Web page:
Alan Ayckbourn’s work as a dramatist hasn’t proved an easy fit with cinema; then again, would you give Michael Winner the chance to make a film version of a cherished project? Winner’s gift for comedy in the 1960’s was substantial, but his touch eluded him after sinking into the mire of Death Wish sequels, and although this is probably the best film of his last two decades as a film-maker, that’s largely because of Ayckbourn’s wordplay and the cast assembled here. The argument between Winner and Ayckborn have been detailed elsewhere; the result is that a clever back-stager about a Scarborough theatre company attempting to stage John Gay’s The Beggar’s Opera has been broadened with an unfaithful emphasis on sex. Jeremy Irons is Guy, the businessman who gets involved with the tyrannical director Dafydd (Anthony Hopkins), and ends up sleeping with his wife (Prunella Scales) and the wife of another man; Gareth Hunt and Jenny Seagrove are the swinging couple. The cast are dotted with recognisable thespians, from Richard Briers to Lionel Jeffries, and there are sections of dialogue which feel like Winner hasn’t quite managed to ruin them; the initial sparring between Guy and Dafydd works well, and Irons and Hopkins can’t be accused of phoning in their performances. The picture of provincial British life in the 1980’s is pretty horrible, and that’s very much on the director; the side-lining of modish female talent (Patsy Kensit, Alexandra Pigg) indicates the male-dominance here, and the rampant egotism of an arrogant director who failed to transform material that didn’t need much transforming.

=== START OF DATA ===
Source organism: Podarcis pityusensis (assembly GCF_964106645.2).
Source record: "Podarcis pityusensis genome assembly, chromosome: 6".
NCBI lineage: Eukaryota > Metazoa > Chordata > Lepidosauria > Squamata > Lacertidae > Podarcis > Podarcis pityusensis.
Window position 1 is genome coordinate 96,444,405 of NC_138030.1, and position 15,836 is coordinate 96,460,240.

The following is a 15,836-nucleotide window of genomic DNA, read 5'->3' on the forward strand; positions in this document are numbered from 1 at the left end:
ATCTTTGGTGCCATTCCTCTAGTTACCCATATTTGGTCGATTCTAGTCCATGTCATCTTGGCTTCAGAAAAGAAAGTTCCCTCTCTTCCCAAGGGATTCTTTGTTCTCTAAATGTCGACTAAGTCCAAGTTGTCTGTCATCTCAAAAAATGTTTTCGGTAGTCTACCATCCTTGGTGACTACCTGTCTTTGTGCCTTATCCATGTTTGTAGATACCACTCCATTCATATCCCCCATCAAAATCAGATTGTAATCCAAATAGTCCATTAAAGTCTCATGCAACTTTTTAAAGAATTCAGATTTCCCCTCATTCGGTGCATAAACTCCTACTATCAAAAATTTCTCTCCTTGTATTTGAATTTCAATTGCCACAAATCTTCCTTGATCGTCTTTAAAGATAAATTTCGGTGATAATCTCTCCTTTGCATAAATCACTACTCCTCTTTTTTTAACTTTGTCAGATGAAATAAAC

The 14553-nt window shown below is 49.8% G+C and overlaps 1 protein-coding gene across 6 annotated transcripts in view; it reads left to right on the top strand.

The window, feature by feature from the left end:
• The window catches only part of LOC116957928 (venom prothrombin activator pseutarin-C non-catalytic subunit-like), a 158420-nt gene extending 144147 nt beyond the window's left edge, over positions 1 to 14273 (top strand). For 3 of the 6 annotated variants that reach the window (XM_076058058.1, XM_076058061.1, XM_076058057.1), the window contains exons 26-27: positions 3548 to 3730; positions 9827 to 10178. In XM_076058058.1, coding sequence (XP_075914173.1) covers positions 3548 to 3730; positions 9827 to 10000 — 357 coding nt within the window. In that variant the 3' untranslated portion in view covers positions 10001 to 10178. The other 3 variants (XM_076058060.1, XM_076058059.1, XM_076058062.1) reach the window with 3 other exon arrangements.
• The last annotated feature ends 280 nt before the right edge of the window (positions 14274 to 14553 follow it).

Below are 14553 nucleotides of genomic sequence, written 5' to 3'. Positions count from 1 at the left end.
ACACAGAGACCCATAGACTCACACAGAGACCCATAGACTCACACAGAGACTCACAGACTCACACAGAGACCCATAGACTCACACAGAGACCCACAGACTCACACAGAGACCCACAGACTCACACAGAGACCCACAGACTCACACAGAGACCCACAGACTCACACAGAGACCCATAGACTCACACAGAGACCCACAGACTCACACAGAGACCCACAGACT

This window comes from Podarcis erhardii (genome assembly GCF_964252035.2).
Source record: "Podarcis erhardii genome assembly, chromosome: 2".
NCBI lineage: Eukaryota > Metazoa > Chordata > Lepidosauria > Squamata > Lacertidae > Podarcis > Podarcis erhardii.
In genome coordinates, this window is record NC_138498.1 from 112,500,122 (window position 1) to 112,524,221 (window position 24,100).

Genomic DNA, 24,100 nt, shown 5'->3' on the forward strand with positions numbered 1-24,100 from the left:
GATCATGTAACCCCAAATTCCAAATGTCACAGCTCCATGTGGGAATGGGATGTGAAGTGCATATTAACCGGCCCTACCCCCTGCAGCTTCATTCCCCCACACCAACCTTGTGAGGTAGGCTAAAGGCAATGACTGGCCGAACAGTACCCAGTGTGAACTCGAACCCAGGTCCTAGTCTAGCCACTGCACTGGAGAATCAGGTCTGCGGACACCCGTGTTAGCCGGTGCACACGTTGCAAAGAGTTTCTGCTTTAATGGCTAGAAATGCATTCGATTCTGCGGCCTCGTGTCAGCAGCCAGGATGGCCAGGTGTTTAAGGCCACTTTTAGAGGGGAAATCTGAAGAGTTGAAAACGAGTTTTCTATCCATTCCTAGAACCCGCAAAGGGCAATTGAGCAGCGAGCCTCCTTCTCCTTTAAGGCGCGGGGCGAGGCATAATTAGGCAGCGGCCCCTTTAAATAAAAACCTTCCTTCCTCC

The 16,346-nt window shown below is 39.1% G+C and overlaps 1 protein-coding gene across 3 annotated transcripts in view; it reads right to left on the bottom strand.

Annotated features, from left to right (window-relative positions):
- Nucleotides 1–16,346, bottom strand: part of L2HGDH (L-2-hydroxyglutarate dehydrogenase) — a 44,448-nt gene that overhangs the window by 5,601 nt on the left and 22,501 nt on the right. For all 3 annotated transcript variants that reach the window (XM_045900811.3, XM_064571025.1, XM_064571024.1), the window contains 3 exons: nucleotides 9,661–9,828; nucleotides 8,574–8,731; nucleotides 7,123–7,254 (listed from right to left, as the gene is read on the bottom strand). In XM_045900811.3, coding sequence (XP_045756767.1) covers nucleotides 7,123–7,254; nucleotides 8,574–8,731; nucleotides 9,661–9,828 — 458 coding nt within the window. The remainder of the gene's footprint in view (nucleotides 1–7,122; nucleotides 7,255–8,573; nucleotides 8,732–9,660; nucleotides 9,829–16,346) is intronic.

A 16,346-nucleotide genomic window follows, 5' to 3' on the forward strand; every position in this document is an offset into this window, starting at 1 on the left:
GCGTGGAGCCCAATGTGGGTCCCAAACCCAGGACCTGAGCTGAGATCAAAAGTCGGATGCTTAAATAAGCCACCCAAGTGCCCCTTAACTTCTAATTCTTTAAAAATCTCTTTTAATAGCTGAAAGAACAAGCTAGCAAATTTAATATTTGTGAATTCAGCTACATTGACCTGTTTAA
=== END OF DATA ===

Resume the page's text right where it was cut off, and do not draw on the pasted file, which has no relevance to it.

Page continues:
Toast of London 2013-2015 ****


Netflix has proved an unlikely platform for audiences discovering tv shows that they’d previously spurned; You was something of a small-screen flop before the streaming service relaunched it last Christmas. Channel 4’s Toast of London is a very different animal, but deserving of re-discovery on Netflix UK and US. The humour is very knowing, and somewhat unique; Stephen Toast (Matt Berry) is an actor who has been bumming around the London scene for years; his high opinion of himself is matched only by his low opinion of others, notably rival Ray Purchase (Harry Peacock). Toast’s agent Jane Plough (Doon Mackirchan) does get him work, but it’s usually pay-the-rent voice-over work that puts him in the orbit of clue-less, drug-addled hipster Clem Fandango (Shazad Latif). Toast’s exchanges with all these characters, and with landlord Ed Howzer-Black (Robert Bathurst), are often agonising but also amusing. From Father Ted creator Arthur Matthews, Toast of London has a wild and experimental edge, with circuitous conversations that end in unexpected ways, plus crude sexual pratfalls mixed with acidic satire of British luvvies. It’s funny, original and is slowly creeping into the mainstream in a way that would make a Toast revival a tasty prospect; a welcome fourth series has been mooted.